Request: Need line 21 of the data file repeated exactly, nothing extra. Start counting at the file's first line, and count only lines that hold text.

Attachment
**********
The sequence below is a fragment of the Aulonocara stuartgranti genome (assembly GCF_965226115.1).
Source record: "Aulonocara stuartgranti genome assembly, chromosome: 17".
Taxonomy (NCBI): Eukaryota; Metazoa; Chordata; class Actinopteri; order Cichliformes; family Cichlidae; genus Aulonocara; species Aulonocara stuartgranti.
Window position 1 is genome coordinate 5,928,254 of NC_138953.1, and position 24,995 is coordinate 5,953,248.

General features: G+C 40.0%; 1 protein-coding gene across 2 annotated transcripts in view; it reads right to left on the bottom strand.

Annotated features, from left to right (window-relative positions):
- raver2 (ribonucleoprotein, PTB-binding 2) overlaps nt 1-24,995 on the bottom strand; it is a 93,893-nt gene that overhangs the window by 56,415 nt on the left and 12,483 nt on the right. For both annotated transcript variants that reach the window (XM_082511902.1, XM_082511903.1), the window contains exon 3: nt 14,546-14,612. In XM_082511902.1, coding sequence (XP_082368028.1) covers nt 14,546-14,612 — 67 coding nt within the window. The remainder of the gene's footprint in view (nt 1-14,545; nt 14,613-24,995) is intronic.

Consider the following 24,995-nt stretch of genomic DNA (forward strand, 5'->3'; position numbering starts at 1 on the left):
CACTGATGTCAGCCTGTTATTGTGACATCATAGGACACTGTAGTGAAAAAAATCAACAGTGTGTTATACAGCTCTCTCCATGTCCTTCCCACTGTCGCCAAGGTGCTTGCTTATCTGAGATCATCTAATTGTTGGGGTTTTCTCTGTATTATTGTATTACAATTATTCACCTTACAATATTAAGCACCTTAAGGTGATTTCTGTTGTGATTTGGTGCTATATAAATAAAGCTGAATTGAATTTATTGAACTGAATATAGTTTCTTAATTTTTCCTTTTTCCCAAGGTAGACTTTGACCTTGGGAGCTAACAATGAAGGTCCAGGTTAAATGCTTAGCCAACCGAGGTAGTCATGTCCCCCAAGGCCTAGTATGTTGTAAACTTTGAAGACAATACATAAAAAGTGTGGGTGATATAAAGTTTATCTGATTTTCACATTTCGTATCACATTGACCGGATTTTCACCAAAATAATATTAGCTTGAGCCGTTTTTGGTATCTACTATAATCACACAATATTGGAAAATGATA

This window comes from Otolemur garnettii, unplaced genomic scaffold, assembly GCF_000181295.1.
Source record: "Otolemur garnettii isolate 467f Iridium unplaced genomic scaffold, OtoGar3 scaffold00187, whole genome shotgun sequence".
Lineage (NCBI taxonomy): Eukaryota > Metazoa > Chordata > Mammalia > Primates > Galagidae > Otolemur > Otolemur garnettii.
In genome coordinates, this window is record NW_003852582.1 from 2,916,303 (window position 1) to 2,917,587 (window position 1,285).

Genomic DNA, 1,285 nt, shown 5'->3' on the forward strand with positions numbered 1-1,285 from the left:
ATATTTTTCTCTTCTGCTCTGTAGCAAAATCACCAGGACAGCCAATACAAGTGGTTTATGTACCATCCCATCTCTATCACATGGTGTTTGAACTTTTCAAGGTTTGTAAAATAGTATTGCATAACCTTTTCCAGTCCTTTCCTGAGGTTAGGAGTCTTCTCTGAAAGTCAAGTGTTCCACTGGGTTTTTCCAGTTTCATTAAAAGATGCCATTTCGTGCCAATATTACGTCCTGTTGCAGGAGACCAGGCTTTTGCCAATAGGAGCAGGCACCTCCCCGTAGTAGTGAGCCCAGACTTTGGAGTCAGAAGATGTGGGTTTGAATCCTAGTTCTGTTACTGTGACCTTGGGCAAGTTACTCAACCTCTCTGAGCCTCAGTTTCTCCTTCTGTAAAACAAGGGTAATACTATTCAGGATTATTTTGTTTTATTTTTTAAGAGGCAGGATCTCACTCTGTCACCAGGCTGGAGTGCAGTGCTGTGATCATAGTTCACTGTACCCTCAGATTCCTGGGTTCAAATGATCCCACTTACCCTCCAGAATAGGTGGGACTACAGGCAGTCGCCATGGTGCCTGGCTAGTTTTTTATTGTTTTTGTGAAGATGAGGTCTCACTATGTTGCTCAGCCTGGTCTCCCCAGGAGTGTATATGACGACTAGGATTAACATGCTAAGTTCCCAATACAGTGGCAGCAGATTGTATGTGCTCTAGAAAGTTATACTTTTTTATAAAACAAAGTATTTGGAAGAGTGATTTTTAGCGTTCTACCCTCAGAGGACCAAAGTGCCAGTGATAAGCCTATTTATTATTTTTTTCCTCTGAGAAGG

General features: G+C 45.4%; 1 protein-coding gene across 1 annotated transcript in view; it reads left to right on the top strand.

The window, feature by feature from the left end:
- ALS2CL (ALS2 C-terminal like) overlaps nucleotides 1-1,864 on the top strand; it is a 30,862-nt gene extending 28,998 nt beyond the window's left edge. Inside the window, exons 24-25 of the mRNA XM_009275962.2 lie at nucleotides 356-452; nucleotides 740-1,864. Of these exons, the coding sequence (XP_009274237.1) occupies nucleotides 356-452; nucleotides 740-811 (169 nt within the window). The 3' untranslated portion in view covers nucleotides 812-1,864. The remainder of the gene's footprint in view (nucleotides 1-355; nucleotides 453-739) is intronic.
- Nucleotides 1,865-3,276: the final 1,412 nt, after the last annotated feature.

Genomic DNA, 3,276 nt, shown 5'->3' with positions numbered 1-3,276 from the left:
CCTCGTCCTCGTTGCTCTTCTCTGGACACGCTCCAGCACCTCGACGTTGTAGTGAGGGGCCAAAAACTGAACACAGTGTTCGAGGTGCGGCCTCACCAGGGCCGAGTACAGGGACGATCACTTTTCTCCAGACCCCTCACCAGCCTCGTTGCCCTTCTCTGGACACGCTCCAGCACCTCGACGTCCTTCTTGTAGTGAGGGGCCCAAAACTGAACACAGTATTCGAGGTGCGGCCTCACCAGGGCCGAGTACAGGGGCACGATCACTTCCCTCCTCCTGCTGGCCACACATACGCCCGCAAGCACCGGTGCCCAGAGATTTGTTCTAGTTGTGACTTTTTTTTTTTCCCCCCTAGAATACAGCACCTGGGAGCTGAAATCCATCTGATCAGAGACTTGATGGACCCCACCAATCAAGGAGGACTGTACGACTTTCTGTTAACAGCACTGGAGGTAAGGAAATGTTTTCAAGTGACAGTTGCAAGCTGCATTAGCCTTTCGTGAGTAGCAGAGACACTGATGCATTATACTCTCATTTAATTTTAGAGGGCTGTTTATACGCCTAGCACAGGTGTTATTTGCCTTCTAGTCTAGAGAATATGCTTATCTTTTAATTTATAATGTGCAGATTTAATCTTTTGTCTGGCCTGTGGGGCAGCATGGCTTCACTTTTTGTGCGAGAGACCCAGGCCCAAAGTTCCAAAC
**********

CCTCGTCCTCGTTGCTCTTCTCTGGACACGCTCCAGCACCTCGACGTTGTAGTGAGGGGCCAAAAACTGAACACAGTGTTCGAGGTGCGGCCTCACCAGGGCCGAGTACAGGGACGATCACTTTTCTCCAGACCCCTCACCAGCCTCGTTGCCCTTCTCTGGACACGCTCCAGCACCTCGACGTCCTTCTTGTAGTGAGGGGCCCAAAACTGAACACAGTATTCGAGGTGCGGCCTCACCAGGGCCGAGTACAGGGGCACGATCACTTCCCTCCTCCTGCTGGCCACACATACGCCCGCAAGCACCGGTGCCCAGAGATTTGTTCTAGTTGTGACTTTTTTTTTTTCCCCCCTAGAATACAGCACCTGGGAGCTGAAATCCATCTGATCAGAGACTTGATGGACCCCACCAATCAAGGAGGACTGTACGACTTTCTGTTAACAGCACTGGAGGTAAGGAAATGTTTTCAAGTGACAGTTGCAAGCTGCATTAGCCTTTCGTGAGTAGCAGAGACACTGATGCATTATACTCTCATTTAATTTTAGAGGGCTGTTTATACGCCTAGCACAGGTGTTATTTGCCTTCTAGTCTAGAGAATATGCTTATCTTTTAATTTATAATGTGCAGATTTAATCTTTTGTCTGGCCTGTGGGGCAGCATGGCTTCACTTTTTGTGCGAGAGACCCAGGCCCAAAGTTCCAAAC